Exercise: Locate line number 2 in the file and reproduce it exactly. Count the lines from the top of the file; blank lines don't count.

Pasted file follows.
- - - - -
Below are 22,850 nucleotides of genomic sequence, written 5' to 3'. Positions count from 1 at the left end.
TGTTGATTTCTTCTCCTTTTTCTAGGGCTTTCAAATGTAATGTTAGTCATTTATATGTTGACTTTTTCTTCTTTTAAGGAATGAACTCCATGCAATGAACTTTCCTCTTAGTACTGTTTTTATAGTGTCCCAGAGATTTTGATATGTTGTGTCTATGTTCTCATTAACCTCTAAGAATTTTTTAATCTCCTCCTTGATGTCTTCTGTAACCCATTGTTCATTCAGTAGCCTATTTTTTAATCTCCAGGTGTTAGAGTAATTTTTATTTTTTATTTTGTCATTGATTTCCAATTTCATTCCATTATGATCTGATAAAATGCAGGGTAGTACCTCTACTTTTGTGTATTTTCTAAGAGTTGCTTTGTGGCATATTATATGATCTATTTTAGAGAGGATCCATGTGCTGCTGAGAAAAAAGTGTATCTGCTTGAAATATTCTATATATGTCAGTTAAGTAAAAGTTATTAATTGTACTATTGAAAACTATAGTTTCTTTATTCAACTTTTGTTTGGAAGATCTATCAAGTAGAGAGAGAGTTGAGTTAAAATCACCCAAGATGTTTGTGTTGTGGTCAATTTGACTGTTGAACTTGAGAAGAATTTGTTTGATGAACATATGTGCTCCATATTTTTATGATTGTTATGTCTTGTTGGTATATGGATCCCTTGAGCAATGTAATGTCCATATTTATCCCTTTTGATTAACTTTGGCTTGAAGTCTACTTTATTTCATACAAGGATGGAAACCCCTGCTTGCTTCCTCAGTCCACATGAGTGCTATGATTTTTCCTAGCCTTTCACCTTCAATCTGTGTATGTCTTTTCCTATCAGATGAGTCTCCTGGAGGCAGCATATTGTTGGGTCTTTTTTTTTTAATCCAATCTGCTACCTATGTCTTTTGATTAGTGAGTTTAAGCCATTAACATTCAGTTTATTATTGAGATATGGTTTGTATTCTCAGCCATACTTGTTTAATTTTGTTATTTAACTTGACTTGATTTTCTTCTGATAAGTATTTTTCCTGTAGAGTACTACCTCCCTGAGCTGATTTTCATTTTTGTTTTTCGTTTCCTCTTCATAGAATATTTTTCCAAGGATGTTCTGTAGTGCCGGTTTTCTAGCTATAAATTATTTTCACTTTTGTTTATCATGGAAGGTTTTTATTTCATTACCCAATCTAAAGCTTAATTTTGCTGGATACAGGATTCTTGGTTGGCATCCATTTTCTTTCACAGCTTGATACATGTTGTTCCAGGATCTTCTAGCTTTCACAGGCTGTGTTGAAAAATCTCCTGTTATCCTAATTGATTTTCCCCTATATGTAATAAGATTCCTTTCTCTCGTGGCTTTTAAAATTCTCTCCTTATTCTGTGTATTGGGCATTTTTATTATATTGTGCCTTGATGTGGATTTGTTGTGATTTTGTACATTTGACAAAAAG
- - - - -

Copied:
TGTTGATTTCTTCTCCTTTTTCTAGGGCTTTCAAATGTAATGTTAGTCATTTATATGTTGACTTTTTCTTCTTTTAAGGAATGAACTCCATGCAATGAACTTTCCTCTTAGTACTGTTTTTATAGTGTCCCAGAGATTTTGATATGTTGTGTCTATGTTCTCATTAACCTCTAAGAATTTTTTAATCTCCTCCTTGATGTCTTCTGTAACCCATTGTTCATTCAGTAGCCTATTTTTTAATCTCCAGGTGTTAGAGTAATTTTTATTTTTTATTTTGTCATTGATTTCCAATTTCATTCCATTATGATCTGATAAAATGCAGGGTAGTACCTCTACTTTTGTGTATTTTCTAAGAGTTGCTTTGTGGCATATTATATGATCTATTTTAGAGAGGATCCATGTGCTGCTGAGAAAAAAGTGTATCTGCTTGAAATATTCTATATATGTCAGTTAAGTAAAAGTTATTAATTGTACTATTGAAAACTATAGTTTCTTTATTCAACTTTTGTTTGGAAGATCTATCAAGTAGAGAGAGAGTTGAGTTAAAATCACCCAAGATGTTTGTGTTGTGGTCAATTTGACTGTTGAACTTGAGAAGAATTTGTTTGATGAACATATGTGCTCCATATTTTTATGATTGTTATGTCTTGTTGGTATATGGATCCCTTGAGCAATGTAATGTCCATATTTATCCCTTTTGATTAACTTTGGCTTGAAGTCTACTTTATTTCATACAAGGATGGAAACCCCTGCTTGCTTCCTCAGTCCACATGAGTGCTATGATTTTTCCTAGCCTTTCACCTTCAATCTGTGTATGTCTTTTCCTATCAGATGAGTCTCCTGGAGGCAGCATATTGTTGGGTCTTTTTTTTTTAATCCAATCTGCTACCTATGTCTTTTGATTAGTGAGTTTAAGCCATTAACATTCAGTTTATTATTGAGATATGGTTTGTATTCTCAGCCATACTTGTTTAATTTTGTTATTTAACTTGACTTGATTTTCTTCTGATAAGTATTTTTCCTGTAGAGTACTACCTCCCTGAGCTGATTTTCATTTTTGTTTTTCGTTTCCTCTTCATAGAATATTTTTCCAAGGATGTTCTGTAGTGCCGGTTTTCTAGCTATAAATTATTTTCACTTTTGTTTATCATGGAAGGTTTTTATTTCATTACCCAATCTAAAGCTTAATTTTGCTGGATACAGGATTCTTGGTTGGCATCCATTTTCTTTCACAGCTTGATACATGTTGTTCCAGGATCTTCTAGCTTTCACAGGCTGTGTTGAAAAATCTCCTGTTATCCTAATTGATTTTCCCCTATATGTAATAAGATTCCTTTCTCTCGTGGCTTTTAAAATTCTCTCCTTATTCTGTGTATTGGGCATTTTTATTATATTGTGCCTTGATGTGGATTTGTTGTGATTTTGTACATTTGACAAAAAG